Global study shows South African investors prioritise sustainability

Jessica Ground

While sustainable investing is a trend that continues to gain traction across the globe, South African investors appear to have a particularly heightened awareness of sustainability. This is according to the Schroders Global Investor Study 2018, a survey conducted by global asset management firm, Schroders, of over 22,000 wealth investors* across 30 countries[1].

The study found that over half (55%) of South African investors said that they often invest in sustainable funds rather than funds that don’t consider sustainability factors – 13% more than the global average – and that sustainable investments represented close to half (45%) of South Africans’ investment portfolios – 8% more than the global average.

Jessica Ground, Global Head of Stewardship at Schroders, says that this survey underlines the rapid growth of interest in sustainable investing globally, but especially in South Africa. “The study confirmed that 88% of South African investors indicated that sustainable investing is more important to them now than it was five years ago, compared with 76% of investors globally stating that investing sustainably has increased in importance to them over the same timeframe.

“This increased importance was evident in terms of asset allocation, with over three-quarters (76%) of South African investors having increased their allocation to sustainable investments over the past five years, compared to a global average of 64%,”

Ground adds that younger people – particularly the demographics which largely comprise of ‘Millennials’ – are more likely to have increased their exposures to sustainable investments over the last five years, with 71% of 18-24 year-olds and 75% of 25-34 year-olds having increased them globally. “This proportion consistently drops for older age groups, culminating in 43% of investors aged 65+ having done so.

“Younger people also said they allocate a larger proportion of their portfolios towards sustainable investment funds with 18-24 year-olds investing 43% of their funds in this manner, compared with 33% for the portfolios of 45-54 year-olds,” she says, referring to the graph below.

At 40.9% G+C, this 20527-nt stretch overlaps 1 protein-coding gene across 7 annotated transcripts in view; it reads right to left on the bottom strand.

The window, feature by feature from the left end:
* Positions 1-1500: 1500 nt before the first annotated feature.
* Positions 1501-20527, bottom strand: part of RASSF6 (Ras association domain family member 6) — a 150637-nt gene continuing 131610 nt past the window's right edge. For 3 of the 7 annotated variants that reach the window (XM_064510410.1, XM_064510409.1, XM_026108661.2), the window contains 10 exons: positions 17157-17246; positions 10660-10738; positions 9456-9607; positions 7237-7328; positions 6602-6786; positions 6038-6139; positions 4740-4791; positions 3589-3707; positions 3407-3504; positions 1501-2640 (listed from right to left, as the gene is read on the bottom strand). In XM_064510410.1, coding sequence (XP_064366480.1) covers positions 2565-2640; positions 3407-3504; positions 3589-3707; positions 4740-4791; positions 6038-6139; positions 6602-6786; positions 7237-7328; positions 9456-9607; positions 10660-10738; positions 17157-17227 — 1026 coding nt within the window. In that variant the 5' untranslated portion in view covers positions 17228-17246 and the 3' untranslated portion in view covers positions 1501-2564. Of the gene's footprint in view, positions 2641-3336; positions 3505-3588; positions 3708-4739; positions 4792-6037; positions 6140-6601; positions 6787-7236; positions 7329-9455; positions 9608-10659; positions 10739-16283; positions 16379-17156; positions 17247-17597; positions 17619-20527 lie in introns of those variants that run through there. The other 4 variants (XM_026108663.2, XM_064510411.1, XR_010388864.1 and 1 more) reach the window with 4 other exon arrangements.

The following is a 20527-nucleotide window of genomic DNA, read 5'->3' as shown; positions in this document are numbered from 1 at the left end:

Another interesting finding, says Ground, is that investors who consider themselves to have a higher investment knowledge are more likely to invest sustainably. “Globally, those that considered themselves to have ‘expert’ levels of knowledge said they invest 54% of their investment portfolio sustainably. This compares with 33% for investors who class themselves as ‘beginners’, signalling that investor education could be key to creating a more sustainable financial system – a growing focus of policymakers globally.”

There wasn’t one single dominating barrier to South Africans investing in sustainable investments, says Ground. “While more than half (57%) of investors globally said that a lack of information or understanding prevented them from investing sustainably, in South Africa, the lack of information on how fund managers engage with companies they invest in (35%), and a lack of advice on sustainable investments (35%) remain the two main barriers to investing in sustainable investments.”

However, she points out that South Africans appear to be driven towards sustainable choices by a tendency to support local businesses, while avoiding controversy. “While the majority (65%) of South African investors often/always prefer to support locally produced products and services (compared to global average 53%); 71% said they often/always avoid businesses with a track record of controversy, compared to global average of 56%.

* In April 2018, Schroders commissioned Research Plus Ltd to conduct an independent online survey of over 22,000 people who invest from 30 countries around the globe. The countries included Australia, Brazil, Canada, China, France, Germany, India, Italy, Japan, the Netherlands, Spain, the UK and the US. This research defines “people” as those who will be investing at least €10,000 (or the equivalent) in the next 12 months and who have made changes to their investments within the last ten years

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